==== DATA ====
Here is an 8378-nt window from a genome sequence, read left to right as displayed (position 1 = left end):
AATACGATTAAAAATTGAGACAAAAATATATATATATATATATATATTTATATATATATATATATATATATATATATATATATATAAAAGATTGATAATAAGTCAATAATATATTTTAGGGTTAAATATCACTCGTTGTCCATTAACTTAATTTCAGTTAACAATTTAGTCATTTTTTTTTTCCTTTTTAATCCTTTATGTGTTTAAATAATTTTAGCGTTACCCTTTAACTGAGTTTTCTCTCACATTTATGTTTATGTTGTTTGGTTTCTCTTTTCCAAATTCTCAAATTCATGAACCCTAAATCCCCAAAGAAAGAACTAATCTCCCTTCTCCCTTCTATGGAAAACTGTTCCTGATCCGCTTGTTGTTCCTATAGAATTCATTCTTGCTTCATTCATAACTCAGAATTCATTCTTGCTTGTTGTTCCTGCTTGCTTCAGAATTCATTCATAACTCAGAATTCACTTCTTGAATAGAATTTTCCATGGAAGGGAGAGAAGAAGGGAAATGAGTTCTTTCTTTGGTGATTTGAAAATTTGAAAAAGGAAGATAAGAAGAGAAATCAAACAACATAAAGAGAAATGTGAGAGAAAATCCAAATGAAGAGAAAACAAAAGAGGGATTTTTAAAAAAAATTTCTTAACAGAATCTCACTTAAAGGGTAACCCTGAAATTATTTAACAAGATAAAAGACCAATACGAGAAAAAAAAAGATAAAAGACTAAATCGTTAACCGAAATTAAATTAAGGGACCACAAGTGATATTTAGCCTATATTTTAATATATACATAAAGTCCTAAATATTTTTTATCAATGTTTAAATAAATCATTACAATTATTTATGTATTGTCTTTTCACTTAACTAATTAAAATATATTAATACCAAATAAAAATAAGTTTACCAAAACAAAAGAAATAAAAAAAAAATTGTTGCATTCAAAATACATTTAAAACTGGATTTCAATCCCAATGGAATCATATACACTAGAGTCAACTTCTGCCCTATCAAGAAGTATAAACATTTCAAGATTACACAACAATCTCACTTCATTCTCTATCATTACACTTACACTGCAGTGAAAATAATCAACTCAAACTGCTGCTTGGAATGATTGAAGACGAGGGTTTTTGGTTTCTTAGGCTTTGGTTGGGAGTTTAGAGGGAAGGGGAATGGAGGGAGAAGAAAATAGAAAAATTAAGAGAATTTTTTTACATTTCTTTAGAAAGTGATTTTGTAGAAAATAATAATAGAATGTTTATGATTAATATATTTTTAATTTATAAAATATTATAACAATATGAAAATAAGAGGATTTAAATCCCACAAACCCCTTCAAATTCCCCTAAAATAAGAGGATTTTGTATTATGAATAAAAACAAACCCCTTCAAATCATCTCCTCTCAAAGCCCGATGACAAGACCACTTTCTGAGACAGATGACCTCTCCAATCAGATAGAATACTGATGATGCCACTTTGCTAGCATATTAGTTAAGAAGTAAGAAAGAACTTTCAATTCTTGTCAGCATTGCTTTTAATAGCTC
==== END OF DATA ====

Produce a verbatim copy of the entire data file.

Here is an 8378-nt window from a genome sequence, read left to right as displayed (position 1 = left end):
AATACGATTAAAAATTGAGACAAAAATATATATATATATATATATATTTATATATATATATATATATATATATATATATATATATAAAAGATTGATAATAAGTCAATAATATATTTTAGGGTTAAATATCACTCGTTGTCCATTAACTTAATTTCAGTTAACAATTTAGTCATTTTTTTTTTCCTTTTTAATCCTTTATGTGTTTAAATAATTTTAGCGTTACCCTTTAACTGAGTTTTCTCTCACATTTATGTTTATGTTGTTTGGTTTCTCTTTTCCAAATTCTCAAATTCATGAACCCTAAATCCCCAAAGAAAGAACTAATCTCCCTTCTCCCTTCTATGGAAAACTGTTCCTGATCCGCTTGTTGTTCCTATAGAATTCATTCTTGCTTCATTCATAACTCAGAATTCATTCTTGCTTGTTGTTCCTGCTTGCTTCAGAATTCATTCATAACTCAGAATTCACTTCTTGAATAGAATTTTCCATGGAAGGGAGAGAAGAAGGGAAATGAGTTCTTTCTTTGGTGATTTGAAAATTTGAAAAAGGAAGATAAGAAGAGAAATCAAACAACATAAAGAGAAATGTGAGAGAAAATCCAAATGAAGAGAAAACAAAAGAGGGATTTTTAAAAAAAATTTCTTAACAGAATCTCACTTAAAGGGTAACCCTGAAATTATTTAACAAGATAAAAGACCAATACGAGAAAAAAAAAGATAAAAGACTAAATCGTTAACCGAAATTAAATTAAGGGACCACAAGTGATATTTAGCCTATATTTTAATATATACATAAAGTCCTAAATATTTTTTATCAATGTTTAAATAAATCATTACAATTATTTATGTATTGTCTTTTCACTTAACTAATTAAAATATATTAATACCAAATAAAAATAAGTTTACCAAAACAAAAGAAATAAAAAAAAAATTGTTGCATTCAAAATACATTTAAAACTGGATTTCAATCCCAATGGAATCATATACACTAGAGTCAACTTCTGCCCTATCAAGAAGTATAAACATTTCAAGATTACACAACAATCTCACTTCATTCTCTATCATTACACTTACACTGCAGTGAAAATAATCAACTCAAACTGCTGCTTGGAATGATTGAAGACGAGGGTTTTTGGTTTCTTAGGCTTTGGTTGGGAGTTTAGAGGGAAGGGGAATGGAGGGAGAAGAAAATAGAAAAATTAAGAGAATTTTTTTACATTTCTTTAGAAAGTGATTTTGTAGAAAATAATAATAGAATGTTTATGATTAATATATTTTTAATTTATAAAATATTATAACAATATGAAAATAAGAGGATTTAAATCCCACAAACCCCTTCAAATTCCCCTAAAATAAGAGGATTTTGTATTATGAATAAAAACAAACCCCTTCAAATCATCTCCTCTCAAAGCCCGATGACAAGACCACTTTCTGAGACAGATGACCTCTCCAATCAGATAGAATACTGATGATGCCACTTTGCTAGCATATTAGTTAAGAAGTAAGAAAGAACTTTCAATTCTTGTCAGCATTGCTTTTAATAGCTC